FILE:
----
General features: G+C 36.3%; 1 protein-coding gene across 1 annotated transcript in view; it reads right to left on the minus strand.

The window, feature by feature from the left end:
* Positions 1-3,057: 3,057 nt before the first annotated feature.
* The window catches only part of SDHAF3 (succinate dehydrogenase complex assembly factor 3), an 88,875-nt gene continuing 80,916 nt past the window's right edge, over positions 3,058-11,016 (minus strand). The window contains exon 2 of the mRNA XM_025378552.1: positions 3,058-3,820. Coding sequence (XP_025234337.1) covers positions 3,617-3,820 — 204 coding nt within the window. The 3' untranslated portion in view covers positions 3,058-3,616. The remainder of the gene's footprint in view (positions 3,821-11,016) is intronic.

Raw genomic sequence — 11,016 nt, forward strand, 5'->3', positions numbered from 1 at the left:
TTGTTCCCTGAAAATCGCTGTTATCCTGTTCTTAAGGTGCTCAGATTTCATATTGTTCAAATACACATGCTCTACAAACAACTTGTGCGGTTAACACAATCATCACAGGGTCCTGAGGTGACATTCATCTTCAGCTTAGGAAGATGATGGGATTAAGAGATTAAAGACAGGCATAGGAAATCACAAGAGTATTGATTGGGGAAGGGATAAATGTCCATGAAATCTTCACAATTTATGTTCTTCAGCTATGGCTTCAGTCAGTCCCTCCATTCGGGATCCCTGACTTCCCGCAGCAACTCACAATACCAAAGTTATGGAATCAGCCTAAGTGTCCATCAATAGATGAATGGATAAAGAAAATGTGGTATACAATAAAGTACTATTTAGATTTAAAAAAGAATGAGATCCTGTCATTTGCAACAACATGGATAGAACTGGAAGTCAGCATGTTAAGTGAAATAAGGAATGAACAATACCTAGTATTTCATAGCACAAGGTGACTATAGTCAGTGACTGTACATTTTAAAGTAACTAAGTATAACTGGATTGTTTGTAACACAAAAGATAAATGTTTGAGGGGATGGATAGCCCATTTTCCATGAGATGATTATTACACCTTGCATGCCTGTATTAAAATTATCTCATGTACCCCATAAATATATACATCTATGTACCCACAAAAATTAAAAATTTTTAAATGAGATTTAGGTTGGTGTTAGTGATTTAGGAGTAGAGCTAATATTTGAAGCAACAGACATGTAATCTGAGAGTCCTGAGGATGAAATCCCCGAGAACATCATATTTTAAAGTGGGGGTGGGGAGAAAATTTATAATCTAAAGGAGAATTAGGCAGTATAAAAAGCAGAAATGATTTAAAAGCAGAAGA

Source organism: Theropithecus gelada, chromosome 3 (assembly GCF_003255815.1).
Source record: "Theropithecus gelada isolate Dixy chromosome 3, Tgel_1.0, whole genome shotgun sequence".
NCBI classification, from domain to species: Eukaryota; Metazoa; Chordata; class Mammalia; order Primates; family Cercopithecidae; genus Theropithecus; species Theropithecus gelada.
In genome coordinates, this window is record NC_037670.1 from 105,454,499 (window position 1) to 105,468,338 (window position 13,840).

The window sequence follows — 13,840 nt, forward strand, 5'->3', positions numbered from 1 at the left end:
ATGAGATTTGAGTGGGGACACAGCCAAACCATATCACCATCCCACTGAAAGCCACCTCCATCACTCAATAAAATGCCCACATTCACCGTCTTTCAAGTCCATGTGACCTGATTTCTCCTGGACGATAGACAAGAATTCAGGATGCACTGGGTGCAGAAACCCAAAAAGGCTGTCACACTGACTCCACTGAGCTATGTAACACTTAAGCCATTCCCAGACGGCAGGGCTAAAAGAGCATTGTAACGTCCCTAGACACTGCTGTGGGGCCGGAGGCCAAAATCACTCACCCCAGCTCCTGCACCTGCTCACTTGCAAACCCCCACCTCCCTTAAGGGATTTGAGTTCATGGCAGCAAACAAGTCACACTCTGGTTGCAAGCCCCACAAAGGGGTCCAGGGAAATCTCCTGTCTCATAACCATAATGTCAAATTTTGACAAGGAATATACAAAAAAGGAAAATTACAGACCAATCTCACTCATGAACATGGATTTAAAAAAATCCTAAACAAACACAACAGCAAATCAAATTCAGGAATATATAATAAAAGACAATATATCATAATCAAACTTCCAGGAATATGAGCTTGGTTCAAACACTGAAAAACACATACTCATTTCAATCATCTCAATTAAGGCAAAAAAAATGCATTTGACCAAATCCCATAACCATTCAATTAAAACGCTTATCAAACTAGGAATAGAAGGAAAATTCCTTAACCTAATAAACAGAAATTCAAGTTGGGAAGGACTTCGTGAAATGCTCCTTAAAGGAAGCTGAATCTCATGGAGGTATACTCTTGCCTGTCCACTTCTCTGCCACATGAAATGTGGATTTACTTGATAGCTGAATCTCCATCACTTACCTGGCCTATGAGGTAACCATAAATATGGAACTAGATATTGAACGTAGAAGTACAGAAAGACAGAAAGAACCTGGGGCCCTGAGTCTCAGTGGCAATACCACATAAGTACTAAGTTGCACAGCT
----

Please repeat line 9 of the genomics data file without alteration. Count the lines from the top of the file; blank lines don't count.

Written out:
NCBI classification, from domain to species: Eukaryota; Metazoa; Chordata; class Mammalia; order Primates; family Cercopithecidae; genus Theropithecus; species Theropithecus gelada.